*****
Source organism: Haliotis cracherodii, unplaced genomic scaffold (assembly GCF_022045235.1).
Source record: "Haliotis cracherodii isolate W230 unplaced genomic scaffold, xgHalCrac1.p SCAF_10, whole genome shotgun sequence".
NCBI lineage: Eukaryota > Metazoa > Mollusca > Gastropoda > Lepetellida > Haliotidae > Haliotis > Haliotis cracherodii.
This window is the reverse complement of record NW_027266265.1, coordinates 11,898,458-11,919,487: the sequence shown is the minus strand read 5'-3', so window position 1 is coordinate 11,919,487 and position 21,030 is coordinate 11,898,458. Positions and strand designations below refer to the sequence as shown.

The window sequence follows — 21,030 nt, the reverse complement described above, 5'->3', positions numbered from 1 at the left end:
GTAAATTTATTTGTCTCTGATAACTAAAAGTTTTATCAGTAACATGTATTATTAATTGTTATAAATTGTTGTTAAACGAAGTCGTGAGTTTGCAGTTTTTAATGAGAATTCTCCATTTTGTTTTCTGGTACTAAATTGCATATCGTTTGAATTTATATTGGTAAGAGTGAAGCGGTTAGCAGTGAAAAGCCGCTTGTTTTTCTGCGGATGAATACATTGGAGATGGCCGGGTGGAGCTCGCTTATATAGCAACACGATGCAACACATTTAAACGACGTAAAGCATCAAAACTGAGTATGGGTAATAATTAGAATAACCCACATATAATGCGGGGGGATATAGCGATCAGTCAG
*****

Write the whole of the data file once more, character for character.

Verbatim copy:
Source organism: Haliotis cracherodii, unplaced genomic scaffold (assembly GCF_022045235.1).
Source record: "Haliotis cracherodii isolate W230 unplaced genomic scaffold, xgHalCrac1.p SCAF_10, whole genome shotgun sequence".
NCBI lineage: Eukaryota > Metazoa > Mollusca > Gastropoda > Lepetellida > Haliotidae > Haliotis > Haliotis cracherodii.
This window is the reverse complement of record NW_027266265.1, coordinates 11,898,458-11,919,487: the sequence shown is the minus strand read 5'-3', so window position 1 is coordinate 11,919,487 and position 21,030 is coordinate 11,898,458. Positions and strand designations below refer to the sequence as shown.

The window sequence follows — 21,030 nt, the reverse complement described above, 5'->3', positions numbered from 1 at the left end:
GTAAATTTATTTGTCTCTGATAACTAAAAGTTTTATCAGTAACATGTATTATTAATTGTTATAAATTGTTGTTAAACGAAGTCGTGAGTTTGCAGTTTTTAATGAGAATTCTCCATTTTGTTTTCTGGTACTAAATTGCATATCGTTTGAATTTATATTGGTAAGAGTGAAGCGGTTAGCAGTGAAAAGCCGCTTGTTTTTCTGCGGATGAATACATTGGAGATGGCCGGGTGGAGCTCGCTTATATAGCAACACGATGCAACACATTTAAACGACGTAAAGCATCAAAACTGAGTATGGGTAATAATTAGAATAACCCACATATAATGCGGGGGGATATAGCGATCAGTCAG